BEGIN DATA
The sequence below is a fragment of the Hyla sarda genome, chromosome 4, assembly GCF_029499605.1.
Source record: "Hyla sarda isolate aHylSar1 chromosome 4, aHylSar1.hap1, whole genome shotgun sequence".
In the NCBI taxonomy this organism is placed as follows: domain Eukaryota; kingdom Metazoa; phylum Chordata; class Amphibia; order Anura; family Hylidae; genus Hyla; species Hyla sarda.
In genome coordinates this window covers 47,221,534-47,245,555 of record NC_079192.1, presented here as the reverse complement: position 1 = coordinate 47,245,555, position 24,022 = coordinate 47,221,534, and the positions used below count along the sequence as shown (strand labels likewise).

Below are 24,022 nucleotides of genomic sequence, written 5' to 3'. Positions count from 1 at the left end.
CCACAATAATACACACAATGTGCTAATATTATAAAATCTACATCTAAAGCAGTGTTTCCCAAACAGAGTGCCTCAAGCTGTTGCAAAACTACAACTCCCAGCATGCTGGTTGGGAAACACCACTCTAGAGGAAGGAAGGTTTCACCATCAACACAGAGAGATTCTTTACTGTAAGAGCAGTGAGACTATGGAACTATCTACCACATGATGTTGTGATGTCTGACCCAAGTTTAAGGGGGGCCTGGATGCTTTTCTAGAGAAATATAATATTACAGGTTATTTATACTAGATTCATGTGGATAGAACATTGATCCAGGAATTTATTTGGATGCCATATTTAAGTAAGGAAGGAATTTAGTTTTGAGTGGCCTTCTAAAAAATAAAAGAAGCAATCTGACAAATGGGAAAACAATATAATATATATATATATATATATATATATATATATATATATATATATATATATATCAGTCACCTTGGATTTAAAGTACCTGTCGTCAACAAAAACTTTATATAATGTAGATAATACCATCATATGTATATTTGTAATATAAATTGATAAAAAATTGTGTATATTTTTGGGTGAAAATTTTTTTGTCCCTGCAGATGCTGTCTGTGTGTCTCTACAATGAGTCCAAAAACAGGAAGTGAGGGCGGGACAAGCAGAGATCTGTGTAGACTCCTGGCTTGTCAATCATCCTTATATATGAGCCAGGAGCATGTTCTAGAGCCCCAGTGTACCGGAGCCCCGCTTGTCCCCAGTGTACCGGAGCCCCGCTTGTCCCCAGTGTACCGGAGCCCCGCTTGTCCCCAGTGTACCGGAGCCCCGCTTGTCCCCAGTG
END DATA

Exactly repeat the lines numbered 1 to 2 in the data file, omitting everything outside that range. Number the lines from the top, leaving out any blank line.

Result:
The sequence below is a fragment of the Hyla sarda genome, chromosome 4, assembly GCF_029499605.1.
Source record: "Hyla sarda isolate aHylSar1 chromosome 4, aHylSar1.hap1, whole genome shotgun sequence".